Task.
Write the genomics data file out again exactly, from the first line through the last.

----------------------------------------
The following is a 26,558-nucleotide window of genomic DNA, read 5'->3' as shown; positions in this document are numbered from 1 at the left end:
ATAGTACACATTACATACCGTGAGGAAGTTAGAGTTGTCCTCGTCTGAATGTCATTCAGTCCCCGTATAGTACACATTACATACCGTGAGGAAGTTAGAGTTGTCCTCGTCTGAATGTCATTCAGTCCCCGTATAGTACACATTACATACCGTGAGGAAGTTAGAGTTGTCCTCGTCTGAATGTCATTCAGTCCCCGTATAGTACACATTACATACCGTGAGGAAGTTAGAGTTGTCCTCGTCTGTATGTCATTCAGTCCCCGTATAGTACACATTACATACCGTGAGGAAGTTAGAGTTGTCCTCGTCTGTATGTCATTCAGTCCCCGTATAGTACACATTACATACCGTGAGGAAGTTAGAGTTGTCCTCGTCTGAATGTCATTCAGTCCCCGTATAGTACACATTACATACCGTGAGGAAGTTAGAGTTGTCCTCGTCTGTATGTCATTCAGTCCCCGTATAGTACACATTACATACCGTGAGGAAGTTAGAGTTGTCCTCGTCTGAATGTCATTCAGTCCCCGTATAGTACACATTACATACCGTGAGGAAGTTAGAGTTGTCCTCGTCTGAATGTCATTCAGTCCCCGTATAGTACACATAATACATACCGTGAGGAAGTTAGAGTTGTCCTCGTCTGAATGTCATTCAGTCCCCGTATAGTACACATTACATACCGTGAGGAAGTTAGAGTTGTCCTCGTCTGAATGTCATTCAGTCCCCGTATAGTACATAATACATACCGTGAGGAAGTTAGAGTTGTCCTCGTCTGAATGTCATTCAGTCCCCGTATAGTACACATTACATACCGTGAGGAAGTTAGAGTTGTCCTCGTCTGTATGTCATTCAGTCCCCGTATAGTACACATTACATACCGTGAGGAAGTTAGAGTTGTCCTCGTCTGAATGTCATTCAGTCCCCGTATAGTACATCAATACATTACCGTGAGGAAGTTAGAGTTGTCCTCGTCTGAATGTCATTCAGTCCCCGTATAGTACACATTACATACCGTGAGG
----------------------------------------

The following is a 26,558-nucleotide window of genomic DNA, read 5'->3' as shown; positions in this document are numbered from 1 at the left end:
ATAGTACACATTACATACCGTGAGGAAGTTAGAGTTGTCCTCGTCTGAATGTCATTCAGTCCCCGTATAGTACACATTACATACCGTGAGGAAGTTAGAGTTGTCCTCGTCTGAATGTCATTCAGTCCCCGTATAGTACACATTACATACCGTGAGGAAGTTAGAGTTGTCCTCGTCTGAATGTCATTCAGTCCCCGTATAGTACACATTACATACCGTGAGGAAGTTAGAGTTGTCCTCGTCTGTATGTCATTCAGTCCCCGTATAGTACACATTACATACCGTGAGGAAGTTAGAGTTGTCCTCGTCTGTATGTCATTCAGTCCCCGTATAGTACACATTACATACCGTGAGGAAGTTAGAGTTGTCCTCGTCTGAATGTCATTCAGTCCCCGTATAGTACACATTACATACCGTGAGGAAGTTAGAGTTGTCCTCGTCTGTATGTCATTCAGTCCCCGTATAGTACACATTACATACCGTGAGGAAGTTAGAGTTGTCCTCGTCTGAATGTCATTCAGTCCCCGTATAGTACACATTACATACCGTGAGGAAGTTAGAGTTGTCCTCGTCTGAATGTCATTCAGTCCCCGTATAGTACACATAATACATACCGTGAGGAAGTTAGAGTTGTCCTCGTCTGAATGTCATTCAGTCCCCGTATAGTACACATTACATACCGTGAGGAAGTTAGAGTTGTCCTCGTCTGAATGTCATTCAGTCCCCGTATAGTACATAATACATACCGTGAGGAAGTTAGAGTTGTCCTCGTCTGAATGTCATTCAGTCCCCGTATAGTACACATTACATACCGTGAGGAAGTTAGAGTTGTCCTCGTCTGTATGTCATTCAGTCCCCGTATAGTACACATTACATACCGTGAGGAAGTTAGAGTTGTCCTCGTCTGAATGTCATTCAGTCCCCGTATAGTACATCAATACATTACCGTGAGGAAGTTAGAGTTGTCCTCGTCTGAATGTCATTCAGTCCCCGTATAGTACACATTACATACCGTGAGG